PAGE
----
Unwittingly she’s admitting that she picks her scientific theories according to her political aims.

She makes the child-like assumption that everyone else “thinks” the same flawed way she does

She believes those who disagree with her on the science do it because they vote differently — completely missing the obvious truth that a slab of the population can do what she can’t: that is, think.

She’s got cause and effect completely back to front. It’s not that skeptics pick their political masters, then “follow” the party line — they pick the theory and then find the right party.  Klein apparently can’t imagine doing something as radical as looking at the evidence first, then picking the politicians who don’t seem to be barking mad, gullible patsies, fawning to the latest tax-mongering fallacy. It’s frankly a bland non-event that at the moment independent -thinkers lean heavily Republican. Which Democrat can see through the scam?

Pew Poll: The turning point for Republican voters was in 2008. [Source: http://www.people-press.org/2009/10/22/fewer-americans-see-solid-evidence-of-global-warming/

You only need to look back five years when many Republicans thought CO2 was a problem as well, to see Klein’s pocket-psychoanalysis disprove itself. What changed first, the views of the Republican leaders, or the views of the voters? The answer is the polls shifted long beforethe candidates fell all over themselves to make sure no one thought they were fooled by the climate-scare. Did the Republican world-view radically change in the last five years, or is the Democrat worldview stopping people from admitting they were wrong?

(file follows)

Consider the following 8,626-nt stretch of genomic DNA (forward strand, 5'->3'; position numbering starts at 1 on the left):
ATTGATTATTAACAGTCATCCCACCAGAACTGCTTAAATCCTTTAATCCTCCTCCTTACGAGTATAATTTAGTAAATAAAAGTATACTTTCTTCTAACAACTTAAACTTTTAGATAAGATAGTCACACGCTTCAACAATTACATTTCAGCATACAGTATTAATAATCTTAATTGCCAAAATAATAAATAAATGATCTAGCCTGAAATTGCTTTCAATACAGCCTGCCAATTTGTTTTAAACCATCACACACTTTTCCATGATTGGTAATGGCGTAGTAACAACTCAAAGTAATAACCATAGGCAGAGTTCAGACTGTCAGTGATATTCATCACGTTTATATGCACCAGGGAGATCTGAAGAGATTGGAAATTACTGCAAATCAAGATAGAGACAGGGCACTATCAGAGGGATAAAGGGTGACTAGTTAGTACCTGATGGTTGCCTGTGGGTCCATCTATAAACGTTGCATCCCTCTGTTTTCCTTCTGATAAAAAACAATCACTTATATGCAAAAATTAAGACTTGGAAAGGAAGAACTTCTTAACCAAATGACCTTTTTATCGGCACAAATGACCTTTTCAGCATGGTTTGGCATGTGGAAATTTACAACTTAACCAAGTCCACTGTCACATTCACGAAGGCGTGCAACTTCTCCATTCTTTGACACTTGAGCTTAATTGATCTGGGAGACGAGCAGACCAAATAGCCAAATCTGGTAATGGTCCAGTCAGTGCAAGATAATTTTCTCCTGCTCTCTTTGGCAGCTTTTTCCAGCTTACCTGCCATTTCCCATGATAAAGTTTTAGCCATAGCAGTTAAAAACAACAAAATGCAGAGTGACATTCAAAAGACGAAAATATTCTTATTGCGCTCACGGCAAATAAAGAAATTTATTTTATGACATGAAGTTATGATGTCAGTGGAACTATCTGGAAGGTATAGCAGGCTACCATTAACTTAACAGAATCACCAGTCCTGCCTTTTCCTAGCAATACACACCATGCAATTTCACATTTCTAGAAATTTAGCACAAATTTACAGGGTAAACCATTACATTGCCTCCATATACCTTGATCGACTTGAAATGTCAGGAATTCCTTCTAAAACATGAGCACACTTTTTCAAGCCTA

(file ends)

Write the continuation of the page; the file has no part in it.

Klein’s denial of reality

Bad manners always say more about the speaker than the target. Klein deceives herself with her name-calling “denier”. She can’t name anything scientific that the so-called deniers deny. Instead she fell for the Richard Muller blatant fakery, where he pretended to be a skeptic, then was so conveniently converted. She’s the one denying that he was always a fan of the IPCC, and always thought CO2 was pollution.

The myth that Big-Oil drives the skeptics is manna for the confused, who can’t fathom why so many people don’t pander to the same messianic saviours that they do. Klein obediently totes out the “$900 billion” the top five oil corporates make in profits, but completely ignores the $10 Trillion market in carbon credits that a global trade could have produced. Again, the numbers are just too complex for her — Exxon and friends might lose 5 or 10% of their bottom line to the monster carbon market, but the carbon market fans lose 100% of their profits if the big scare is exposed as a fake. There’s ten times the money pushing for a carbon market, and Klein blindly acts as a sock puppet for the big financiers.